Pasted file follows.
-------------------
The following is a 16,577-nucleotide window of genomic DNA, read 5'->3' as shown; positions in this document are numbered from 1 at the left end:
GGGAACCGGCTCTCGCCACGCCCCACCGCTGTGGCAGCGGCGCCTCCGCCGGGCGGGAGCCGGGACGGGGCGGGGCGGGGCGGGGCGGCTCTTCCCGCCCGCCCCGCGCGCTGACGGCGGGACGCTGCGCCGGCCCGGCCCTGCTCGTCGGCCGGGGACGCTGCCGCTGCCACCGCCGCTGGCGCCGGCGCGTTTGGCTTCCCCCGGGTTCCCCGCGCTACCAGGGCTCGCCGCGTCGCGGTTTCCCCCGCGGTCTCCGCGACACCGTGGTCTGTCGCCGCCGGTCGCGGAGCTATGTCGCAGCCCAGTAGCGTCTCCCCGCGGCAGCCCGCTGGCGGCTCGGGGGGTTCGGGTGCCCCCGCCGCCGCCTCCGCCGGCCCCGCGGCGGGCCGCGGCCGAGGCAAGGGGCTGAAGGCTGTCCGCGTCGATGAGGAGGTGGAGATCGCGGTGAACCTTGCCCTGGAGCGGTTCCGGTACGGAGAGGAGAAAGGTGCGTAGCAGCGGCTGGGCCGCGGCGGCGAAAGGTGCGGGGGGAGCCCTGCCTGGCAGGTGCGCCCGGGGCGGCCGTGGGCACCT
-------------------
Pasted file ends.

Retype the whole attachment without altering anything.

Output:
The following is a 16,577-nucleotide window of genomic DNA, read 5'->3' as shown; positions in this document are numbered from 1 at the left end:
GGGAACCGGCTCTCGCCACGCCCCACCGCTGTGGCAGCGGCGCCTCCGCCGGGCGGGAGCCGGGACGGGGCGGGGCGGGGCGGGGCGGCTCTTCCCGCCCGCCCCGCGCGCTGACGGCGGGACGCTGCGCCGGCCCGGCCCTGCTCGTCGGCCGGGGACGCTGCCGCTGCCACCGCCGCTGGCGCCGGCGCGTTTGGCTTCCCCCGGGTTCCCCGCGCTACCAGGGCTCGCCGCGTCGCGGTTTCCCCCGCGGTCTCCGCGACACCGTGGTCTGTCGCCGCCGGTCGCGGAGCTATGTCGCAGCCCAGTAGCGTCTCCCCGCGGCAGCCCGCTGGCGGCTCGGGGGGTTCGGGTGCCCCCGCCGCCGCCTCCGCCGGCCCCGCGGCGGGCCGCGGCCGAGGCAAGGGGCTGAAGGCTGTCCGCGTCGATGAGGAGGTGGAGATCGCGGTGAACCTTGCCCTGGAGCGGTTCCGGTACGGAGAGGAGAAAGGTGCGTAGCAGCGGCTGGGCCGCGGCGGCGAAAGGTGCGGGGGGAGCCCTGCCTGGCAGGTGCGCCCGGGGCGGCCGTGGGCACCT